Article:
Although the pain blocking and intoxicating effects of opium had been known for centuries, its derivative morphine was first crystallized in 1805. For over 200 years it has remained a sort of benchmark drug in the treatment of acute and chronic pain and has ensnared millions of people with its addictive properties. While the way the drug is used, and abused, have changed significantly in recent years, the underlying potential for both relief and abuse remain much the same.
The tar collected from the flower pods of Papaver somniferum, aka opium poppies, contains roughly 12% morphine by volume. Opium has been used recreationally and pharmaceutically for thousands of years, and is enjoying a sort of comeback amongst certain recreational users today due to its antiquated reputation. Since 1805, however, the morphine contained within these poppies has been isolated, alkalized, refined, and even chemically synthesized. One of the first distillates of morphine, diacetylmorphine, was first thought to be a safer and less addictive treatment for pain. That drug, later branded as heroin, turned out to be every bit as addictive as morphine, if not more so.
Medical researchers continued to experiment with morphine, refining and concentrating it and seeking ways to make it less addictive. While morphine itself is only legally allowed to be used by doctors in a hospital setting, derivatives and analogs such as hydrocodone, codeine, and OxyContin are prescribed millions of times each year by doctors for the relief of pain following surgery or injury or for the treatment of chronic pain. This has created a flood of morphine-like drugs in medicine cabinets and on American streets.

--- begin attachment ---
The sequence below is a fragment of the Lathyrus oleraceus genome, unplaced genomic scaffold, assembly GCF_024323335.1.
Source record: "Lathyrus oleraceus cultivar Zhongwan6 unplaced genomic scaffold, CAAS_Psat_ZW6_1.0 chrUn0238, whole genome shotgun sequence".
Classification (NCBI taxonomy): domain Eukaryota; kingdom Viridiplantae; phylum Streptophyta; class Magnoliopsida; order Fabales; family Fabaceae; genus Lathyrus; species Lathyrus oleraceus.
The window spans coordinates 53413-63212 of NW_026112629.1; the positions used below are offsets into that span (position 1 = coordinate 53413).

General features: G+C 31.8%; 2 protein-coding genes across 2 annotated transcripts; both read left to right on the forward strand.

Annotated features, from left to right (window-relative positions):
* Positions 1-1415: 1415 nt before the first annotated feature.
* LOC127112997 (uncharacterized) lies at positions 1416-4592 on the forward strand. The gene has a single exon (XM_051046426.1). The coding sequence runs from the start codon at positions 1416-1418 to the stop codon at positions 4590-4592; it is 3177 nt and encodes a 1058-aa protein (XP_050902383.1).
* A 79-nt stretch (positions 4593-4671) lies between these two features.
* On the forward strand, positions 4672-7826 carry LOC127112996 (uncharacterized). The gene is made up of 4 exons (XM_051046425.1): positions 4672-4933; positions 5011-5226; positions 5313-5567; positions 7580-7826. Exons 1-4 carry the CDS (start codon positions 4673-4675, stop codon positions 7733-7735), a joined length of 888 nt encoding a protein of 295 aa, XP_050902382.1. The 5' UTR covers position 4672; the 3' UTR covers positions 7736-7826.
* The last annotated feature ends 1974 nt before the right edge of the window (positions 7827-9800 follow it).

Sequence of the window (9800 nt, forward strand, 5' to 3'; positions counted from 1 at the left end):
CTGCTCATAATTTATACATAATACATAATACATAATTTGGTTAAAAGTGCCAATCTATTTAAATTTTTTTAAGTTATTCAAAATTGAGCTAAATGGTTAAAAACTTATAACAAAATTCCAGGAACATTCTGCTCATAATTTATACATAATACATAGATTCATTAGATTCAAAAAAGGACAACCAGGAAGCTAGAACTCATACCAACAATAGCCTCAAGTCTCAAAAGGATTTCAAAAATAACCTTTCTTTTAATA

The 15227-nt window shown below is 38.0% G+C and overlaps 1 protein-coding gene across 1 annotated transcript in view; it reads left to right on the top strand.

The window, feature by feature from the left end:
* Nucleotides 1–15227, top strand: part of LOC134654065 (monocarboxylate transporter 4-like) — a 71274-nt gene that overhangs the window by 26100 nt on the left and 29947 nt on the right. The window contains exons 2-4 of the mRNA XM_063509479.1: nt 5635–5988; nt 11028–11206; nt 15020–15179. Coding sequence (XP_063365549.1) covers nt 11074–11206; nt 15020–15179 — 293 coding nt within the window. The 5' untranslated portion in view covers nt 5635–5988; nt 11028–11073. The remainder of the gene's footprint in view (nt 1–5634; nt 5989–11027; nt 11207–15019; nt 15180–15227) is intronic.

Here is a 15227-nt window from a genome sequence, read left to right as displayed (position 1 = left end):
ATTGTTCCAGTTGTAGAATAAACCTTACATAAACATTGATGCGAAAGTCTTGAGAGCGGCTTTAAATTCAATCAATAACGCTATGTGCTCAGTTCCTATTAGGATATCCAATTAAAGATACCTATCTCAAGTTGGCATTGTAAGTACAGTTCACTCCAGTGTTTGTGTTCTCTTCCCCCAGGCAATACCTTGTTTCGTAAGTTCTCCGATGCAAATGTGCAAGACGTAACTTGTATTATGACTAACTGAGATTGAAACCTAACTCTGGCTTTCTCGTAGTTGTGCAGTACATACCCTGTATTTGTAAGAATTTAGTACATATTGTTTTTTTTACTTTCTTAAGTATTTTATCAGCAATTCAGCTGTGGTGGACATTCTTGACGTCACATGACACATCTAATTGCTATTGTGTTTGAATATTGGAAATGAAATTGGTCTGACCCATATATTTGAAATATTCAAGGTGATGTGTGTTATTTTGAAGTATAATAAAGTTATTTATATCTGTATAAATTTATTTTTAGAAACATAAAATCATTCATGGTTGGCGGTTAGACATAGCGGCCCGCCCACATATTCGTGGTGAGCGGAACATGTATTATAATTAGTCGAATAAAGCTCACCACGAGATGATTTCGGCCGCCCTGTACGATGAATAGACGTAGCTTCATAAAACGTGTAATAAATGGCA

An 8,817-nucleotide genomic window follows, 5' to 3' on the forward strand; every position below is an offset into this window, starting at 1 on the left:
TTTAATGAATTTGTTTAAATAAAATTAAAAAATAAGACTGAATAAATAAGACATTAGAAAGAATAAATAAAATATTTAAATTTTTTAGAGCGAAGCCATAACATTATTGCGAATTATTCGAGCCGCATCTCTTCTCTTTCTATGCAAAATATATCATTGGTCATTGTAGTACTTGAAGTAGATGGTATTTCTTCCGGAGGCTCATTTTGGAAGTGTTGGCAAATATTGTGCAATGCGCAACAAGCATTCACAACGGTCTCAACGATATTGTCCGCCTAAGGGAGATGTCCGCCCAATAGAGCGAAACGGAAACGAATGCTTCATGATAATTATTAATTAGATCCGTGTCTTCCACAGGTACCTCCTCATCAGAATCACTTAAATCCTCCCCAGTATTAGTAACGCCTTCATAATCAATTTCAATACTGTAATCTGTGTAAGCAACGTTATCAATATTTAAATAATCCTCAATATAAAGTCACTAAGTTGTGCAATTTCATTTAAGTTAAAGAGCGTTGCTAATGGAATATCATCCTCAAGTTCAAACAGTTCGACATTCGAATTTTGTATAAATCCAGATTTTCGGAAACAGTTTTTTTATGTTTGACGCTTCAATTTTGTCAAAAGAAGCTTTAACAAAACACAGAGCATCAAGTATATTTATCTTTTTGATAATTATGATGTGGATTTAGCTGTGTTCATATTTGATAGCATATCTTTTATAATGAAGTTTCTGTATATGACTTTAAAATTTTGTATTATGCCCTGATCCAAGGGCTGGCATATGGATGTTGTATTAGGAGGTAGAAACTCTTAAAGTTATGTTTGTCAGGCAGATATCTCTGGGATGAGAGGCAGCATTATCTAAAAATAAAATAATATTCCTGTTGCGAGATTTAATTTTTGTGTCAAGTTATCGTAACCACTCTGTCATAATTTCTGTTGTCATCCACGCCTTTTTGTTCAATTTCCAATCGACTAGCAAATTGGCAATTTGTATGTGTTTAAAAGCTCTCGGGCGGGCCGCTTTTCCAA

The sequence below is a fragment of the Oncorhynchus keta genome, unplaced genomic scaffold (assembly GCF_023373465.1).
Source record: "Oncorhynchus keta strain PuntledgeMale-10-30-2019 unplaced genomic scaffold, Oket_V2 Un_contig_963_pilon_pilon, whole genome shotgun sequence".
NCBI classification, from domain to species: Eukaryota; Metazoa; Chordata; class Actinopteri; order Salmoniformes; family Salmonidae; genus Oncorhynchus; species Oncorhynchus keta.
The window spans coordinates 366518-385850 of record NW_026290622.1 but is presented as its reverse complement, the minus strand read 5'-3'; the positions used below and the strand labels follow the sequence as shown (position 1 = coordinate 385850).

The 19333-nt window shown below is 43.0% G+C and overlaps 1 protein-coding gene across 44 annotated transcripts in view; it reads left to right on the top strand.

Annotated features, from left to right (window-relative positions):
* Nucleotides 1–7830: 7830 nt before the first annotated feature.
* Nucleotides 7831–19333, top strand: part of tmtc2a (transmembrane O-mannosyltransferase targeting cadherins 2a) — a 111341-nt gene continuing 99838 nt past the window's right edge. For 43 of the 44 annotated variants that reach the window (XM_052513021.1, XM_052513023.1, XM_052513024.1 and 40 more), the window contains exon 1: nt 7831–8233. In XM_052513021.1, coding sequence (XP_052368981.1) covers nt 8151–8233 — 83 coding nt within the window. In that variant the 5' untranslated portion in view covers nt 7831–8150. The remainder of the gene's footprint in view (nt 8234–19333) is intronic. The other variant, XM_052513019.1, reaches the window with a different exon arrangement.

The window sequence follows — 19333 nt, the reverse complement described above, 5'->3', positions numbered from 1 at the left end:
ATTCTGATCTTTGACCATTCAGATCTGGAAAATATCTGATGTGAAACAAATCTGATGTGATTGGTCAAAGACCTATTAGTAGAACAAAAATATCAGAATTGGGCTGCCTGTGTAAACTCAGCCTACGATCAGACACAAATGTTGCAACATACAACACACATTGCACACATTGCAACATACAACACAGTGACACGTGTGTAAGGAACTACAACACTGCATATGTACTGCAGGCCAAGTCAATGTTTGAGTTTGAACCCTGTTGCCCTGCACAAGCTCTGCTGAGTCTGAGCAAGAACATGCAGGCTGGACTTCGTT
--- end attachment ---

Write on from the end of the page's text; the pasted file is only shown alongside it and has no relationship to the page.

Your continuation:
Prescription painkiller abuse and addiction continues to rise. As interdiction and enforcement efforts have been stepped up in recent years the diminished supply of pain pills through illicit dealers has caused their street value to skyrocket. Many prescription addicts have started to turn to heroin as a more cost-effective way of meeting their need for opiates.
Opiate addiction is difficult to overcome because it is both physiological and psychological in nature. Physiologically it replaces naturally occurring pain blocking substances in the brain. If and when an addict stops using these drugs he will experience a range of physical withdrawal symptoms until his natural chemical balance is re-established. The following symptoms may last for anywhere from a few days to longer than a week:
The psychological symptoms, including panic attacks, powerful cravings, and potentially deadly depression can last or recur for months or even years.
Morphine addiction can be effectively treated with comprehensive and holistic physical and psychological care. Our toll-free helpline is open 24 hours a day and our admissions coordinators are always available with personal, confidential, free advice and access to the best treatment centers around. Whether you are worried about your own use of morphine or other narcotics, or if you are concerned for a friend or loved one, we’re here to help. Call now.